First Fig

What is more valuable than money? Time. That was the premise for Burners, one of my favorite books. After all, we’re already seeing the discrepancy in life expectancies between the rich and poor grow. As we move forward and expensive medical procedures, especially in terms of nanotechnology advance, the gap will grow larger.

Burners is set in a post-apocalyptic future in an area that is today’s Puget Sound. Society is stratified with four groups of people: The People who have an indeterminate Death Date. The Evermores and the Middlemores who have Death Dates but reasonable life expectancies.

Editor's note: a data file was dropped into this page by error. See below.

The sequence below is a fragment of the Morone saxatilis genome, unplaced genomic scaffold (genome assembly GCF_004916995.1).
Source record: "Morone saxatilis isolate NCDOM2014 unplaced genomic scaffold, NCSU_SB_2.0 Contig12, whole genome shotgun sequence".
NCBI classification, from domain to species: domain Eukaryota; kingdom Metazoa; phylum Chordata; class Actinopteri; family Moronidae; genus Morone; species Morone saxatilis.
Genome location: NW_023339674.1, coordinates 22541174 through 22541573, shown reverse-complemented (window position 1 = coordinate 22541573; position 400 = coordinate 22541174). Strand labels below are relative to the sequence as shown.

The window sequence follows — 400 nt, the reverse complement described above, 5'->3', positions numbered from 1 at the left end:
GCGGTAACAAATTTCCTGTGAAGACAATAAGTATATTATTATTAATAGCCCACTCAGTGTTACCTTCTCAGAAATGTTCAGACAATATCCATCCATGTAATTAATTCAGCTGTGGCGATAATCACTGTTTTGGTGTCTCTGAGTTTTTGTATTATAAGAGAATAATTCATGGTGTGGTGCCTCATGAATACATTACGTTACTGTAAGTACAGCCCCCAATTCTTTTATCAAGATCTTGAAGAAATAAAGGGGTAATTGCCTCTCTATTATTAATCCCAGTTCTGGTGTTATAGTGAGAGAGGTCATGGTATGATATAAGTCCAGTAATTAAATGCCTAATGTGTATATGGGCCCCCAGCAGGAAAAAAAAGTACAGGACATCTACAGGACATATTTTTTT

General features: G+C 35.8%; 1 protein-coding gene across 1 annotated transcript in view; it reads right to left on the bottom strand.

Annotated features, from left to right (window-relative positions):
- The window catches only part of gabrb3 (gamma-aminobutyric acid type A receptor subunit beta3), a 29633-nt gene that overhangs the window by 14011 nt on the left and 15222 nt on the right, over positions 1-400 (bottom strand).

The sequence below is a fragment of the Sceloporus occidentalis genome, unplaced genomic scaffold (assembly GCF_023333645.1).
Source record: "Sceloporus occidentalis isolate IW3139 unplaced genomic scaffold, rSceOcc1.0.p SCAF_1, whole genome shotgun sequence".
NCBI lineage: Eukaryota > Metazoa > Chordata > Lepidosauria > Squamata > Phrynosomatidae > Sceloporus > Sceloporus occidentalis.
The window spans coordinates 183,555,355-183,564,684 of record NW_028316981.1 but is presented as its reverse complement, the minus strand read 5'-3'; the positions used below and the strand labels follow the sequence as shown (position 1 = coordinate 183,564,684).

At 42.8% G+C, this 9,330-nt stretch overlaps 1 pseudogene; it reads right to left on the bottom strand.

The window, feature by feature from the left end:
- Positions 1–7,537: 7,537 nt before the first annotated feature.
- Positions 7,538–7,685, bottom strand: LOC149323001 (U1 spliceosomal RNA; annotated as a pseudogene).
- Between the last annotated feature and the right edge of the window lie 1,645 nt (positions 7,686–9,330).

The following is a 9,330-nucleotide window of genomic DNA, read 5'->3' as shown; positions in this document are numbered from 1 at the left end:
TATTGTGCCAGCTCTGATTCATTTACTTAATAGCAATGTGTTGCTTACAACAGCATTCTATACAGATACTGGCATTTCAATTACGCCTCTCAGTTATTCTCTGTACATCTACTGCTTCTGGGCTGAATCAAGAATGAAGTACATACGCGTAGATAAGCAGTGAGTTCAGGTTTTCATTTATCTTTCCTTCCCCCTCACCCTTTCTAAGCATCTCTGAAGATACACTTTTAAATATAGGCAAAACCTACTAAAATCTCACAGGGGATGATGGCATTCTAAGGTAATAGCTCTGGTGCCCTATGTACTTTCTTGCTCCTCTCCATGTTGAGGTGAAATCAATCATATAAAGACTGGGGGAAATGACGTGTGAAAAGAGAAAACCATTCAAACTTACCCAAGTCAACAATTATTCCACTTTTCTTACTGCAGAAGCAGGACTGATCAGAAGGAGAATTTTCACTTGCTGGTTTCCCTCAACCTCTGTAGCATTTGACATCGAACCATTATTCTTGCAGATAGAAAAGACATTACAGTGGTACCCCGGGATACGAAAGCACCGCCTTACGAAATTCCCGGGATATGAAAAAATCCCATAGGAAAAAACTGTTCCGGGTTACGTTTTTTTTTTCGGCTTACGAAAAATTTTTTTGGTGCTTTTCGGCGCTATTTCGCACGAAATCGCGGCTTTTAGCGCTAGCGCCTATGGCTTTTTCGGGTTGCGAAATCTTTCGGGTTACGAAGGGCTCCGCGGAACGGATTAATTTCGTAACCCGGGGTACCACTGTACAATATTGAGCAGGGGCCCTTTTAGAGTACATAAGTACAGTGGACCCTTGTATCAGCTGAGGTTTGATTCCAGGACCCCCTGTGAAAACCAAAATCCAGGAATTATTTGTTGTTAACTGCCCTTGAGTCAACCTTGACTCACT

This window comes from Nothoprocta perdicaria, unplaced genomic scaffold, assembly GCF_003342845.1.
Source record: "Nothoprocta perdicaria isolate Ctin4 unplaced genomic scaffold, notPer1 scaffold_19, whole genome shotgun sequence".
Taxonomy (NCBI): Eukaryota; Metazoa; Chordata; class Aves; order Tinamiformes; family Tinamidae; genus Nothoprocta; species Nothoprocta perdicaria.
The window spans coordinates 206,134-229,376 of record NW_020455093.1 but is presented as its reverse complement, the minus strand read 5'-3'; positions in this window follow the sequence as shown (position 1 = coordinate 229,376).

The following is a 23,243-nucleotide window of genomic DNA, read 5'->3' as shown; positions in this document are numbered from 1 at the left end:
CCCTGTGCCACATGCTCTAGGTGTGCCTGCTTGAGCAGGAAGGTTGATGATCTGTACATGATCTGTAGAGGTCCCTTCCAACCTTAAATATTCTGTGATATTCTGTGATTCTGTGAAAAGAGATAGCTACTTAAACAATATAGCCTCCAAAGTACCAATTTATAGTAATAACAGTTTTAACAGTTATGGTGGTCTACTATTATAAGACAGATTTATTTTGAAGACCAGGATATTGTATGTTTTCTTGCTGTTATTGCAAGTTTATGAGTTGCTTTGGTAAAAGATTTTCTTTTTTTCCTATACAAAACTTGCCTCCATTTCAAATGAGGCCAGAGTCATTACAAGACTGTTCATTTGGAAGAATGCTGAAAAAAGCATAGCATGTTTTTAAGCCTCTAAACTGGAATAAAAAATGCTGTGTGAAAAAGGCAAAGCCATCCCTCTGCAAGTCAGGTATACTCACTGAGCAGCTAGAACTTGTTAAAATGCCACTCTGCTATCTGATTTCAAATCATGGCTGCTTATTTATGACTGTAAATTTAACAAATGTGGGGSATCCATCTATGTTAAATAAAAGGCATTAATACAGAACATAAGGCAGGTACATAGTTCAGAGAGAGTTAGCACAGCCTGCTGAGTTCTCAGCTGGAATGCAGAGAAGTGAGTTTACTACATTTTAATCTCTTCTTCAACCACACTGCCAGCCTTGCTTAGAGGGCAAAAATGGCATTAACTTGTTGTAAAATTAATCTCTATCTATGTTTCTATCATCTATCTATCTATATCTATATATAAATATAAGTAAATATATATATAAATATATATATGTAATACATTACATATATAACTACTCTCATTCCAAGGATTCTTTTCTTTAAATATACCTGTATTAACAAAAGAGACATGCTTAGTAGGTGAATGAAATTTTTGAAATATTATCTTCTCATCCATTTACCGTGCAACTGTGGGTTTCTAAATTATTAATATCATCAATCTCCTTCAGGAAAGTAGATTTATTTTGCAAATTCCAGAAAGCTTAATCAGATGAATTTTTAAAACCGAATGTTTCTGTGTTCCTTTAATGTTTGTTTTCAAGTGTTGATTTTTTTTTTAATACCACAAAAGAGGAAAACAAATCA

And then there are the Burners whose death date hovers around 25. The title comes from the Edna St. Vincent Millay poem First Fig:

Burners play hard, party hard and die young. Before they die, they get 30 days in Heaven.

This is the way it’s been for generations. But it is now 30 days until Grace’s Deathday.

That is the fate on the red card Grace was dealt at age six on Dealing Day. A burner. Her twin sister, Millay, was dealt a white card. A People. No Deathday.

For twenty years, the sisters have lived different lives. In different places.

Then there’s the wild card, Ryker, a burner, who has no memories of his own past.

In what was left of the world after the Chaos, mankind surrendered control to Dealer, a powerful computer that has kept society running for centuries.

But truths don’t come easy. And everyone and everything is not as they appear.

The mantra in following Dealer’s edicts: It is what it is.

Until today.